Why Cuban Crocs are critical
Some say the island of Cuba is shaped like a crocodile, an animal with significant political and symbolic weight in the country, and strong ties to Cuban national identity. The species has the smallest natural distribution of any living crocodilian. It is found only in parts of Cuba’s Zapata and Lanier Swamps. Zapata Swamp is the largest coastal wetland in the insular Caribbean, with vast swathes of mangrove forests that contribute significantly to mitigating and providing resilience to the effects of climate change. Cuban Crocodiles, as top predators and ecosystem engineers, play a critical role in maintaining the integrity of this important ecosystem. Today only around 3,000 Cuban Crocodiles remain in the wild and they are classified as Critically Endangered by the IUCN Red List of Threatened Species.
Restoring the wild
The Cuban Crocodile has been driven to historically low numbers in the wild by indiscriminate hunting for skins. Added to this is the threat of hybridization with American Crocodiles. Although hybridization between the two species has occurred for thousands of years, the small population size and habitat restrictions of the Cuban Crocodile make it a real and present threat to the survival of this as a distinct and unique species.
In 1959 Cuba funded a captive breeding facility in Zapata Swamp that today is home to close to 5,000 Cuban Crocodiles – the most important captive reservoir of Cuban Crocodiles in the world. Since its creation, the Zapata captive breeding facility has enabled key research into the species.
We are working with partners on the ground at the Zapata Breeding Facility and the Wildlife Conservation Society to protect and restore this unique crocodile.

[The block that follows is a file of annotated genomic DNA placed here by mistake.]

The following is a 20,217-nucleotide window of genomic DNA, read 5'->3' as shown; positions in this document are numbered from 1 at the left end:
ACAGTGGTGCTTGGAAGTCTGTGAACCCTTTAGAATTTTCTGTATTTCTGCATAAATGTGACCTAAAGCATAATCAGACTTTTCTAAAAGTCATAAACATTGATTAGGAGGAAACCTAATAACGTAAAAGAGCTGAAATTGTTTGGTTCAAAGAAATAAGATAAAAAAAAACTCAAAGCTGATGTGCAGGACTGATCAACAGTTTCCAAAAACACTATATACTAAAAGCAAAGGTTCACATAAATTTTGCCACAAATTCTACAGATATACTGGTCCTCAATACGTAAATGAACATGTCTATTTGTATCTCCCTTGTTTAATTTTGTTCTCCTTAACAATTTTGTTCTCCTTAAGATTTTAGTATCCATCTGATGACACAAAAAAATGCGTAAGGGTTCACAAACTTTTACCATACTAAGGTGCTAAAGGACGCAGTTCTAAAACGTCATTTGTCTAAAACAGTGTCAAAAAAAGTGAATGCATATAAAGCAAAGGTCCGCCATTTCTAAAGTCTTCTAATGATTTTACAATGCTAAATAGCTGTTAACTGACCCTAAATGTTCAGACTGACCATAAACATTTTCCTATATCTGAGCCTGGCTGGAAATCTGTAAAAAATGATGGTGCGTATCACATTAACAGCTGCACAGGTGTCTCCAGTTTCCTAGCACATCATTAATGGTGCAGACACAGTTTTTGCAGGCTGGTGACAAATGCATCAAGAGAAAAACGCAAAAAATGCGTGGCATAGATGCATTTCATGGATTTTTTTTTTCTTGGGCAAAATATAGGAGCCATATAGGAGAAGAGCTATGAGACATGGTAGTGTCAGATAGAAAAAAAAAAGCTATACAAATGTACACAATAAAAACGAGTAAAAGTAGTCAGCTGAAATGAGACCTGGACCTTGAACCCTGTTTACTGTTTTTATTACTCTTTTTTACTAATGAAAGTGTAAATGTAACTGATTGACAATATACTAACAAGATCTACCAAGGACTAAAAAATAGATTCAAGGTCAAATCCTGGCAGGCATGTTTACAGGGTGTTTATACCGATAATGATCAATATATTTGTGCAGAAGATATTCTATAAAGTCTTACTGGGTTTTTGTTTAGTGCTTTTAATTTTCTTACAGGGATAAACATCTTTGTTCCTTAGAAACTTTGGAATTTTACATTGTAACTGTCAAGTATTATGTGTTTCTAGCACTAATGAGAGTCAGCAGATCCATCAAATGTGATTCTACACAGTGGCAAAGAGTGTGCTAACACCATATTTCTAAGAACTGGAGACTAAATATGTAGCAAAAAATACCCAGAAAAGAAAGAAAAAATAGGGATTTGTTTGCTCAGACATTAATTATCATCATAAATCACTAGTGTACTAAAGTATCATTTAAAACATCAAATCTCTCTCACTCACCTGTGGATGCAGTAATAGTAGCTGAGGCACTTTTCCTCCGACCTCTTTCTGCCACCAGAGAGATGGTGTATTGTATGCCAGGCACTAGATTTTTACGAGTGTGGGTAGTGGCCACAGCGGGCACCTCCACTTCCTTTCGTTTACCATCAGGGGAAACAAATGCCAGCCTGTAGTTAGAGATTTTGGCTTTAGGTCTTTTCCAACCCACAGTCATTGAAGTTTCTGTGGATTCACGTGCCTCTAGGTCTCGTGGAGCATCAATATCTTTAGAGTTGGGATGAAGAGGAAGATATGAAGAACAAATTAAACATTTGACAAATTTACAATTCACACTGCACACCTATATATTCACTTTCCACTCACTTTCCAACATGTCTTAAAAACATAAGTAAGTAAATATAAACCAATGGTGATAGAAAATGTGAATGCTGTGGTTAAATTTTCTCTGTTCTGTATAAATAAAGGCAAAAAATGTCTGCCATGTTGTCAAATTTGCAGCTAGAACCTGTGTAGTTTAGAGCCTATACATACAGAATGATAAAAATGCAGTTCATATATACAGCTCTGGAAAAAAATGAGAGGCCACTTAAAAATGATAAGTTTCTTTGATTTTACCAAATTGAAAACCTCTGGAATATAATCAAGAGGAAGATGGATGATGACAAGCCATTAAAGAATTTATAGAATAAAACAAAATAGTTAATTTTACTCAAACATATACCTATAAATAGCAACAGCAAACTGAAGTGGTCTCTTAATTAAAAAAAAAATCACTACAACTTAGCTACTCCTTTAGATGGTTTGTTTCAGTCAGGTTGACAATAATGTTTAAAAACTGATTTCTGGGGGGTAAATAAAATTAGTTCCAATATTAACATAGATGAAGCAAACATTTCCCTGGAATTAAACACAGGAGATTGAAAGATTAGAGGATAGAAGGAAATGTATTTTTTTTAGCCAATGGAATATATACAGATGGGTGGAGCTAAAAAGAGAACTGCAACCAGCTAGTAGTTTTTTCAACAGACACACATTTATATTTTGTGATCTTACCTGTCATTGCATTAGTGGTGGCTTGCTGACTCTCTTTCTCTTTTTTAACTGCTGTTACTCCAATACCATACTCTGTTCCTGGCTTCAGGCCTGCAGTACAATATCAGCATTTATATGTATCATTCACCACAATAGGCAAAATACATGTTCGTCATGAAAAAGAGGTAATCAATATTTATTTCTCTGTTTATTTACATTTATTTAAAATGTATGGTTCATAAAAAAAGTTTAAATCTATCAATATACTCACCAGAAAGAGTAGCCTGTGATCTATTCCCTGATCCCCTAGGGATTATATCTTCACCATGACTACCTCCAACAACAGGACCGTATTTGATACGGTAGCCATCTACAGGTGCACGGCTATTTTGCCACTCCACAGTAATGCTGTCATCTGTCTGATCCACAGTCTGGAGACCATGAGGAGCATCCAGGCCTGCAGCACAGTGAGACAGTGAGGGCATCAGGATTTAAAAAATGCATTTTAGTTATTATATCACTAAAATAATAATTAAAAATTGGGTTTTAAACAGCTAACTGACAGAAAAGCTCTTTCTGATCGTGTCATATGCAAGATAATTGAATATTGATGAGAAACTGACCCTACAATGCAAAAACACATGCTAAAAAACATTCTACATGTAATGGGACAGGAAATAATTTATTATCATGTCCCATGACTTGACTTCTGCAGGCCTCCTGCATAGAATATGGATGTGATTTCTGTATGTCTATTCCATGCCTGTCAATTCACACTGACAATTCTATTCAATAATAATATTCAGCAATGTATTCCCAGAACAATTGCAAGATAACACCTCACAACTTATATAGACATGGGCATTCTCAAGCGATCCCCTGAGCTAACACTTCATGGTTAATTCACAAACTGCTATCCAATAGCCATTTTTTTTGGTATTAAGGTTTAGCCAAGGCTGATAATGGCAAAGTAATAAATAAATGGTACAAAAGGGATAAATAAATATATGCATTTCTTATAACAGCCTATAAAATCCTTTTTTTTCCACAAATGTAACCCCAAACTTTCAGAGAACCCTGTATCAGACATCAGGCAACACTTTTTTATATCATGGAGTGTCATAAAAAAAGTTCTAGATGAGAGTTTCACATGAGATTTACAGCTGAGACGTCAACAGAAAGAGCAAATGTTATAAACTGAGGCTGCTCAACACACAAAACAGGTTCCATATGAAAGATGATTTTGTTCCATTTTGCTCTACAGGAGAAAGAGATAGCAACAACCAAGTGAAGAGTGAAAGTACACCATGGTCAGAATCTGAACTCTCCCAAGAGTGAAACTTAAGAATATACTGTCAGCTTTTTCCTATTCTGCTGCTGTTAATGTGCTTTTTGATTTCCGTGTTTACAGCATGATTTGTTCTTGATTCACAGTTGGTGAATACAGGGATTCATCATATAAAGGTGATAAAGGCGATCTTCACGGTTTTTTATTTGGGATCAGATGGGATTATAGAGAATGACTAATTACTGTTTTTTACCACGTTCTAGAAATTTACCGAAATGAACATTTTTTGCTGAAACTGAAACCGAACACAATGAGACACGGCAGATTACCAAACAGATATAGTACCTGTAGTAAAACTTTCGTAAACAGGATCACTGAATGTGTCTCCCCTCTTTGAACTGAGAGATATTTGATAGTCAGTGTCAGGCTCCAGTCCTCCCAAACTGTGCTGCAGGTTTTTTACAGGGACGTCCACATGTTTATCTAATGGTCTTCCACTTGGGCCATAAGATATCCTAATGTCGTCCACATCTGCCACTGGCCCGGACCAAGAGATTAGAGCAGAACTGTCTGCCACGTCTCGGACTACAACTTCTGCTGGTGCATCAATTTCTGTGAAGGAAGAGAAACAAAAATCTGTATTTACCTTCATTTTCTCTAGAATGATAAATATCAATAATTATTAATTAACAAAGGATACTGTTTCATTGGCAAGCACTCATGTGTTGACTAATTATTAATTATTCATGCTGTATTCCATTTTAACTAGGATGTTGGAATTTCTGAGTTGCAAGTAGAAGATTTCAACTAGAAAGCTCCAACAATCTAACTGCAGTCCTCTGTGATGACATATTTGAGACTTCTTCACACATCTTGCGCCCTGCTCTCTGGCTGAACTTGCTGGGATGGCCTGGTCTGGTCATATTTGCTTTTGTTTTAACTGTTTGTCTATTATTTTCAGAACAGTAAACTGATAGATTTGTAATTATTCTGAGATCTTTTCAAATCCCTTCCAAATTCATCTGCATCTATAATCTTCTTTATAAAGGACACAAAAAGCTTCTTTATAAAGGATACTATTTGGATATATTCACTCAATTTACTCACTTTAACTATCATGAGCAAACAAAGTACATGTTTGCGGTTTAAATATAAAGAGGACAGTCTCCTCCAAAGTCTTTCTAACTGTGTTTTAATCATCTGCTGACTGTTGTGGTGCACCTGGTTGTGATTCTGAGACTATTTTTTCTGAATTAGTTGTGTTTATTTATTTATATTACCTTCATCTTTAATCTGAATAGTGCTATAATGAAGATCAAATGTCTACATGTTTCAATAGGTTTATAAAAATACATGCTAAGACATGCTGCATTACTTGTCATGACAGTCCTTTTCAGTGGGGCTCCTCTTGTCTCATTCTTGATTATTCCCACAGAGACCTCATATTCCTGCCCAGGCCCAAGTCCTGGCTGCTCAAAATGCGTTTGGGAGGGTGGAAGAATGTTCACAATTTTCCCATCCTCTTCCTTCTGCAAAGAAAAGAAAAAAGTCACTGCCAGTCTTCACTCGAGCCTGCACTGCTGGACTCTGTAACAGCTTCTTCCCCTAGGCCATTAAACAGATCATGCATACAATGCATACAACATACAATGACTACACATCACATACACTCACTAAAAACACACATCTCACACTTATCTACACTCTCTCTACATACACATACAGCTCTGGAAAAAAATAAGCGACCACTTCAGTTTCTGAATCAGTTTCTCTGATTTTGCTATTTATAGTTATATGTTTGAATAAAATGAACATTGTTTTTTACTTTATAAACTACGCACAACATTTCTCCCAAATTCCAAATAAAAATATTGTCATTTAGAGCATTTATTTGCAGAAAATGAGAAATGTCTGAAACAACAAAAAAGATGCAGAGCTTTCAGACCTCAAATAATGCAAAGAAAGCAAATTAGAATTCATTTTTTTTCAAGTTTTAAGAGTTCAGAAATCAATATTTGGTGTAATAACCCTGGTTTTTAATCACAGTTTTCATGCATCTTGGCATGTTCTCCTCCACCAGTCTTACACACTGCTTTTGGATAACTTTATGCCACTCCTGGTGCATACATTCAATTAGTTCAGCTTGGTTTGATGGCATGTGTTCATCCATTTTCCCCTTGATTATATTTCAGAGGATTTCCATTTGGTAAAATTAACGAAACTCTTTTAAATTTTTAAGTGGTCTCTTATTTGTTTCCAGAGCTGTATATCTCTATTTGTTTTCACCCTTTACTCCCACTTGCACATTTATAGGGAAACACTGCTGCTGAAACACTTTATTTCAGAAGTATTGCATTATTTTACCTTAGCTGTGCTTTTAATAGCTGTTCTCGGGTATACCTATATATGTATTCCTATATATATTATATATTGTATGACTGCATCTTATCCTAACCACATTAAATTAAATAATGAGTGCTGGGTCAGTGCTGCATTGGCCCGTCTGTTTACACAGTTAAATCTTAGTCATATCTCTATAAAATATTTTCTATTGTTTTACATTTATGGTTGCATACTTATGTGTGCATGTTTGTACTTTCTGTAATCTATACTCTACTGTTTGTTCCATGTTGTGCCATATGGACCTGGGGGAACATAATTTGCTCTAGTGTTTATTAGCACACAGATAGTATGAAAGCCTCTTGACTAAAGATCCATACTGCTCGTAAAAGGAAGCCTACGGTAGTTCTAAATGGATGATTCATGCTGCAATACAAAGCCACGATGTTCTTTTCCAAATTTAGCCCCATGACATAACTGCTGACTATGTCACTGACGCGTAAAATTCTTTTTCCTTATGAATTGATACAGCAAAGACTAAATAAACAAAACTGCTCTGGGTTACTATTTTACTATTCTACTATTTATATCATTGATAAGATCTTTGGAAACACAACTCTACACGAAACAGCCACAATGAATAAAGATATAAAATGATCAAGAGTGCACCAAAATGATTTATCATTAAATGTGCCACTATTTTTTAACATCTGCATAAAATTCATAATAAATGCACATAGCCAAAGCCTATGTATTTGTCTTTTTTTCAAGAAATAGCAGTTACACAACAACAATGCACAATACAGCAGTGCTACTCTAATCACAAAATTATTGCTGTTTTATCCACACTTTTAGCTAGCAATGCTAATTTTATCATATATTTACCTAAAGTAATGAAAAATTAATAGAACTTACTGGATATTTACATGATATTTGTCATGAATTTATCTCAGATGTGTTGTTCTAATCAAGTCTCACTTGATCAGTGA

The Re:wild Solution
We are working with partners on a comprehensive species recovery strategy to protect the Cuban Crocodile and bring it back to areas that it historically called home. Specifically:
Reintroduce crocodiles to the wild
We release genetically pure Cuban Crocodiles from the Zapata captive breeding facility into water channels, lagoons, marsh grasslands and swamp forests in the easternmost Zapata Peninsula where the crocodiles historically lived.
Deploy cutting-edge science and technology
We plan to carry out a series of field expeditions into the Southwestern tip of the Zapata Peninsula and the Lanier Swamp to count individual Cuban Crocodiles, locate nests, and deploy satellite transmitters to investigate the crocodile’s movements in the swamp.
We plan to deploy compliance tools (SMART) to protect Cuban Crocodiles from poaching, and launch an environmental education campaign to raise awareness of the importance of protecting the crocodiles among rural communities of the Zapata Peninsula and more broadly among residents of Havana.
Top photo: Two young Cuban Crocodiles in the water at the breeding sanctuary in Zapata Swamp. (Photo by Robin Moore, Re:wild)